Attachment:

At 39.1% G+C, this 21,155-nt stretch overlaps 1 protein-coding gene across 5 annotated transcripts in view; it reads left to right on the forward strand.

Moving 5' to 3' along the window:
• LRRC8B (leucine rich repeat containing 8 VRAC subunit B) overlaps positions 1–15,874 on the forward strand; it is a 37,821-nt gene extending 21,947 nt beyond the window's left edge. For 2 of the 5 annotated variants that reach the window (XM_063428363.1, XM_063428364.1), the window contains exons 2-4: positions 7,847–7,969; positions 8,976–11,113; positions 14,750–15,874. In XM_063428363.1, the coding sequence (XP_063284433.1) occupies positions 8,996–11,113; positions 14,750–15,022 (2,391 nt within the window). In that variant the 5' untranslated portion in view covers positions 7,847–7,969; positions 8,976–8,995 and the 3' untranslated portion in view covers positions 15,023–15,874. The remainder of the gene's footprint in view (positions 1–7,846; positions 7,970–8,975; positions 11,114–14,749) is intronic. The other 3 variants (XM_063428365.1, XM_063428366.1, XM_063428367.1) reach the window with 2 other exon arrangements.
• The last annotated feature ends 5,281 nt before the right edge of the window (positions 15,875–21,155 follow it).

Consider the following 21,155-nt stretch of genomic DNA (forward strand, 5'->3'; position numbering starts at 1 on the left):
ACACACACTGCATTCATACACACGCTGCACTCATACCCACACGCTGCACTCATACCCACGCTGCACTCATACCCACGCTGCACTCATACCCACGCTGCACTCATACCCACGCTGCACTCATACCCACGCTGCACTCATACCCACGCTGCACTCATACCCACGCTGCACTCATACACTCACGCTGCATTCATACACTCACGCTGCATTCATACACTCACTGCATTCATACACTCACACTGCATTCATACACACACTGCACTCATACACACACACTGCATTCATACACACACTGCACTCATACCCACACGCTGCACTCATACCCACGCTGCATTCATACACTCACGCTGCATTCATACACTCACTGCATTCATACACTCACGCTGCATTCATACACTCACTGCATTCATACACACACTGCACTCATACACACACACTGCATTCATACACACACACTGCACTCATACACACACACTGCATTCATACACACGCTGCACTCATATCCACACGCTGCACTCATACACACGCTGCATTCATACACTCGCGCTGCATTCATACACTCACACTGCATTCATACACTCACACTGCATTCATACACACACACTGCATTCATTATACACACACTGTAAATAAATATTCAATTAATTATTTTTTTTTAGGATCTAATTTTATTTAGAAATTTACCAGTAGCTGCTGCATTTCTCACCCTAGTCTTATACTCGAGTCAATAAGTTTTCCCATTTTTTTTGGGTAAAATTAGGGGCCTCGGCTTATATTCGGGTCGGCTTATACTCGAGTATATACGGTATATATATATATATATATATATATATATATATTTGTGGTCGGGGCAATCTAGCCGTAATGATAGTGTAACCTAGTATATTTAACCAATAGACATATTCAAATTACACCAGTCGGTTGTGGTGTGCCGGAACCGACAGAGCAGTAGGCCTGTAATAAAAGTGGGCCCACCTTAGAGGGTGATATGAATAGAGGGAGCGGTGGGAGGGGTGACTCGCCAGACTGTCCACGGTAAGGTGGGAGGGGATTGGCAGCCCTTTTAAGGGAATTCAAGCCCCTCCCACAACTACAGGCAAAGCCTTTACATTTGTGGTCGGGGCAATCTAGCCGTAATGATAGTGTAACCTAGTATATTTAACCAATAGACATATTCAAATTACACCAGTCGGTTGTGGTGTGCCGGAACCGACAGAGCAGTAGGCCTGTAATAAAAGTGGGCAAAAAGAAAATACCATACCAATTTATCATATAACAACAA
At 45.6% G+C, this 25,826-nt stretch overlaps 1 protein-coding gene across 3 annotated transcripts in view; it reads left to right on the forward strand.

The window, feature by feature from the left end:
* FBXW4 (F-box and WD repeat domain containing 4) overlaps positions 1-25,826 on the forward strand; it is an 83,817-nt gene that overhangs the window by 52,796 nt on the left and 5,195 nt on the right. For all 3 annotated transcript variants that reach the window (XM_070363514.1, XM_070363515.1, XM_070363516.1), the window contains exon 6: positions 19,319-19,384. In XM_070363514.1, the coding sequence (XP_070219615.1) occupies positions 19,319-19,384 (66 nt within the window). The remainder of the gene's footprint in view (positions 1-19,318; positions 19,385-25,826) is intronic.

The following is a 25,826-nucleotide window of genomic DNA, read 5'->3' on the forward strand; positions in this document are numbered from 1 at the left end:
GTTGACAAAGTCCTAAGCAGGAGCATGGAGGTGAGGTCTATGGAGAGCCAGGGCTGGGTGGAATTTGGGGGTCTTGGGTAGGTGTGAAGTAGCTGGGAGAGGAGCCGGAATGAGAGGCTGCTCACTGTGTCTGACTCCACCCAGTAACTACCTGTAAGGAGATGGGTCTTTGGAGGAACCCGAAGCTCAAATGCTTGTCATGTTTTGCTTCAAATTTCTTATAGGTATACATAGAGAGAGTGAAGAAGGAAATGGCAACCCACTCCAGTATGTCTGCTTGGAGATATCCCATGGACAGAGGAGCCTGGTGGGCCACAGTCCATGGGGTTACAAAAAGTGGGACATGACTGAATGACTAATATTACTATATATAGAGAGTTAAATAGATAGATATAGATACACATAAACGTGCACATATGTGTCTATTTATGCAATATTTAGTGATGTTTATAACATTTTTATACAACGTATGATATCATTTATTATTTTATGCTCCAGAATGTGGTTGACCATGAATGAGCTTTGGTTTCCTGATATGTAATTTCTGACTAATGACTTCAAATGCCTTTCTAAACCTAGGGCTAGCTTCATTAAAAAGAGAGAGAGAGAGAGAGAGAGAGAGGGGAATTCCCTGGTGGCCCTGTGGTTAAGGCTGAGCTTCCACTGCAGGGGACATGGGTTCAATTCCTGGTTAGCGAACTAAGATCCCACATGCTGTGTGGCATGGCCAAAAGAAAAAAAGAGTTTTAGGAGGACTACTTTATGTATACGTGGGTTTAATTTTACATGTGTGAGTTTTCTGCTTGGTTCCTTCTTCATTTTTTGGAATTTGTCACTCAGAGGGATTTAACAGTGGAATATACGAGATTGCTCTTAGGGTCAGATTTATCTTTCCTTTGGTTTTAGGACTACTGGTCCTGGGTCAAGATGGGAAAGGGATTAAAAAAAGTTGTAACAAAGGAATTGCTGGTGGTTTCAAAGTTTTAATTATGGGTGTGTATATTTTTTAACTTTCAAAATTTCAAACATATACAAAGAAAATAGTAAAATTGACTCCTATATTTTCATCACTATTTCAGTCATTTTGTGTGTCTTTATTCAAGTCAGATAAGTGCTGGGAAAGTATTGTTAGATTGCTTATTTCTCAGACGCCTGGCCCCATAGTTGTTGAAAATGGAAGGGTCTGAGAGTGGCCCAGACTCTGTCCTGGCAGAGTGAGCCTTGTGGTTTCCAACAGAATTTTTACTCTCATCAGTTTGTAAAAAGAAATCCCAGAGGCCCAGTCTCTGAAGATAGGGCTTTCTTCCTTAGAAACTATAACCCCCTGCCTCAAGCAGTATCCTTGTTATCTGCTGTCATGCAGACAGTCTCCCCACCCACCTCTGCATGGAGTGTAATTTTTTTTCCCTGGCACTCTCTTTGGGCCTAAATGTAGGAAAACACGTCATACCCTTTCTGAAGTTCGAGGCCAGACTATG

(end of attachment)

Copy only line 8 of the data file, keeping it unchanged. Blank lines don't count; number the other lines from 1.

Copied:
The window, feature by feature from the left end: